Helping Ease the Load

07/28/2017 .
Myra Biernat Wells  .  Volunteer Storyteller

Growing up in Illinois in a low income family, Mary and her four siblings knew a lot about hunger. When it gnawed at their bellies, one brother would fish or hunt pheasant. During the summer, they would steal apples from a neighbor’s orchard. To get milk, the family walked to a nearby farm with a generous owner. Meal times included such delicacies as sugar sandwiches or ketchup soup. School lunches didn’t last long, she’d eat it on the morning school bus drive. Later in the day, she was so famished, tears rolled down her cheeks and onto her desk making learning impossible.


As an adult, Mary married, had three children and moved to California. Knowing Mary was not attending church, a friend invited her to Saddleback.  At first, Mary wanted no part of religion. The God she was introduced to as a child seemed perpetually angry. After her friend’s persistence, Mary eventually accepted the offer. At Saddleback, she discovered a God who loved her and cared for her. Because of his acceptance the scars of her upbringing gradually began to heal. Yes, she had grown up in poverty and was still struggling financially, but God’s love was more meaningful than money. “Rich isn’t about having more — an extravagant home, expensive cars or fashionable clothes,” Mary said. “A craving for Christ makes a person rich.” Mary had that in spades.


After several years of attending church, she felt Christ whispering to her, “What do you want your life to be about?” She empathized with people facing poverty and wanted to help those people, especially the children, who had to overcome scars like hers from being an outcast growing up in an affluent neighborhood. “I knew there was beauty in my desire to serve. The only question was ‘Where?’ I wasn’t sure where I needed to invest my life.”


“That uncertainty lifted when I learned about Saddleback’s Food Pantry. I felt so comfortable and at peace being there. I wanted to give, listen and pray for families. I was so happy to see families getting food, knowing they would enjoy a nice dinner that night. When I completed CLASS 301, and learned how my experiences shape how effectively I can serve. I realized God wanted to use my childhood experiences to bless the lives of others.


“As a youngster, I always felt like an outsider – ostracized because of my poverty. Taunted and bullied during my school years, I was uncomfortable in my own skin. That all changed when I began serving. The volunteers at the Food Pantry made me feel welcomed. More importantly, working with them in community was powerfully transforming. Their acceptance helped build my self-confidence and overcome society’s branding of failure. Their gift of friendship helped me feel welcome and valued.”


Mary didn’t realize how important the Food Pantry community would become. A year after she began volunteering, her son, David, was murdered in Chicago. “He was walking to a friend’s house and became a victim of random gun violence. David was shot in the back of the head by a gang member. We never knew why. That was the worst day of my life.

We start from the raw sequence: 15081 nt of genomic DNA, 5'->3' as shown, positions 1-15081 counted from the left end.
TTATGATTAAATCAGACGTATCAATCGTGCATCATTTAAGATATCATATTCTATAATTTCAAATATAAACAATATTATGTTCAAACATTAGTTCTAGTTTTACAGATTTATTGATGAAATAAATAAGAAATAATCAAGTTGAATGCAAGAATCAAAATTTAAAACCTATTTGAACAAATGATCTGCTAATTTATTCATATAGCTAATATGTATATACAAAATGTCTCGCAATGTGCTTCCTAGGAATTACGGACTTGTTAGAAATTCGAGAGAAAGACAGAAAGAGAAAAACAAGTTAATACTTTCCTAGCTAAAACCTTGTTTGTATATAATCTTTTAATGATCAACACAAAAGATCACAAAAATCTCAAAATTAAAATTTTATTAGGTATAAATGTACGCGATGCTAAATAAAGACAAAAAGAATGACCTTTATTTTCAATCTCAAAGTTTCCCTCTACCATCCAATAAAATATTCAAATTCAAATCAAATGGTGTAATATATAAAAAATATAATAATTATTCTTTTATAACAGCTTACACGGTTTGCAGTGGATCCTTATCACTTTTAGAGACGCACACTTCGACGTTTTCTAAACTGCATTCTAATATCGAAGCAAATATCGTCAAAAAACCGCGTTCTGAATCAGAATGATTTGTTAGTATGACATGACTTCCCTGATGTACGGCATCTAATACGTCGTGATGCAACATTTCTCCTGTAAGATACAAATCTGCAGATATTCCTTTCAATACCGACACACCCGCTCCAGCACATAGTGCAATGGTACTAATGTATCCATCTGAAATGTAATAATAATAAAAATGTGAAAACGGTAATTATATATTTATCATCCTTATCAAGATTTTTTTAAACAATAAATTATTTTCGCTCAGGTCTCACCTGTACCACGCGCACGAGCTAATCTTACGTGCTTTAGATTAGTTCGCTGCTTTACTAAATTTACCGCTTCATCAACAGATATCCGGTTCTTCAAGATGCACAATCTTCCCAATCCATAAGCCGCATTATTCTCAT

“My friends at the Pantry became an extended family to me. My son’s death was the most overwhelming, painful and confusing point in my life. At the Food Pantry, I didn’t have to hide my scars. I could be vulnerable. My team sat with me, listened to me cry and prayed with me, reaching out to me when I didn’t have the strength. Their understanding, loyalty and care loaned me the courage to get through my grief. They wildly cheered me on when I was at my lowest. Their presence convinced me I was not alone.  The friendship persuaded me that despite the pain of David’s death, my embarrassment from growing up in poverty and my sense of failure over my divorce…that despite all that my life can still make a difference.”


As a volunteer, Mary saw this outworked serving as a “roller.” This is the volunteer who takes clients out to the parking lot, helps unload their groceries and prays with the family before they leave.  “It was a huge honor and a way to give encouragement and dignity to those I served. One time, I accompanied a woman to her car. Even though she had so little, as a thank you, she gave me a ceramic angel. She didn’t know it at the time, but I love angels. I took that gift home and rested my son’s picture on it. Her kindness is a treasure to me remembered every time I look at that angel.”


A load is always lighter when it is shared. “We all live with the pain of brokenness. I didn’t expect comfort I experienced from serving at the Food Pantry. There was a strong inner voice in me saying I wasn’t worth the effort. My team’s devotion taught me God will carry you through anything; get you through whatever weighs you down. His love will be stopped by nothing.  Getting through my pain, while still difficult, helps me encourage others and ease their burdens.”


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